Moby Dick: Chapters 32-35

Average Overall Rating: 3
Total Votes: 758

 

 
 
Chapter 32, “Cetology”
 
Summary
Cetology, the science of whales, is introduced. Ishmael groups the kinds of whales; for instance, the large whales: sperm, right, fin-back, hump-backed, razor back, and sulphur-bottom. The largest is the sperm who alone renders spermaceti oil. Of the mid-size group—the black fish, narwhale, thrasher and killer, only the grumpus yields oil. The smaller group includes the porpoises.
 
Chapter 33, “The Specksynder”
 
Summary
The south whaling voyage below the equator is the most adventuresome. There is a hierarchy of whaling men. In the old days, the specksynder or chief harpooner was the ship’s boss, but today it is the captain.
 
 
Chapter 34, “The Cabin Table”
 
Summary
The captain, mates, and harpooners live rear or aft, while the sailors live forward. The ship’s cabin is the private territory of the captain where the mates eat with him. Ahab’s table is very tense because of the silence and formality. There is no companionship. After they finish, the more friendly harpooners enter and eat alone there.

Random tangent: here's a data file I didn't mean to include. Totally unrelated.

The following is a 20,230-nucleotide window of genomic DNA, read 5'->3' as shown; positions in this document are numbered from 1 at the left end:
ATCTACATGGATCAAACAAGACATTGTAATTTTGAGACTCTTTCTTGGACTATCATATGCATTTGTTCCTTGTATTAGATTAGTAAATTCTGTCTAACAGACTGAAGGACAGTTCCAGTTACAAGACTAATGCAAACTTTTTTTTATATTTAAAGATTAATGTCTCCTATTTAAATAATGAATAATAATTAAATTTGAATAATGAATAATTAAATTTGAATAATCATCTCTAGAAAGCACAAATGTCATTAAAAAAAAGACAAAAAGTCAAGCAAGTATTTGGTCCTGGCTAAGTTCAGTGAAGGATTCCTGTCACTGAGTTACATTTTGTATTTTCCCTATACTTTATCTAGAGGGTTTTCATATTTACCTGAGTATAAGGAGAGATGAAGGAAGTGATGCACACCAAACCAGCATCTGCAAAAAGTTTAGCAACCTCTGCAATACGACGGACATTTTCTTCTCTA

Chapter 35, “The Mast Head”
 
Summary
The mast head has a perch high above the ship’s sail and is manned day and night. When a whale is spotted, the watch sings out.
 
 
Analysis Chapters 32, 33, 34, and 35
The realistic facts of whale lore (cetology) and whaling are begun in earnest, as the context of the adventure story. Ishmael admits the knowledge of whales is incomplete, and the categories are not fixed. He himself feels the whale is a fish, for instance. The more detail he piles up, the more mystery is found, and Ishmael says his system must remain unfinished: “God keep me from ever completing anything. This whole book is but a draught” (32. 142). The knowledge of life will always be incomplete.
 
Ahab exacts instant obedience and is painted as a dictator, “a mute, maned sea lion” (34. 146). The stiffness between the officers is contrasted to the democracy and easiness among the harpooners.
 
Ishmael mentions that the masthead is delightful to the dreamy meditative man, for he is “lost in the infinite series of the sea” (35. 152). He warns the mystic pantheist on watch to beware of his union with the infinite source at his feet, for move an inch on the masthead, and he will come rushing back to his own small identity with a vengeance!
 

Quotes: Search by Author

A B C D E F G H I J K L M N O P Q R S T U V W X Y Z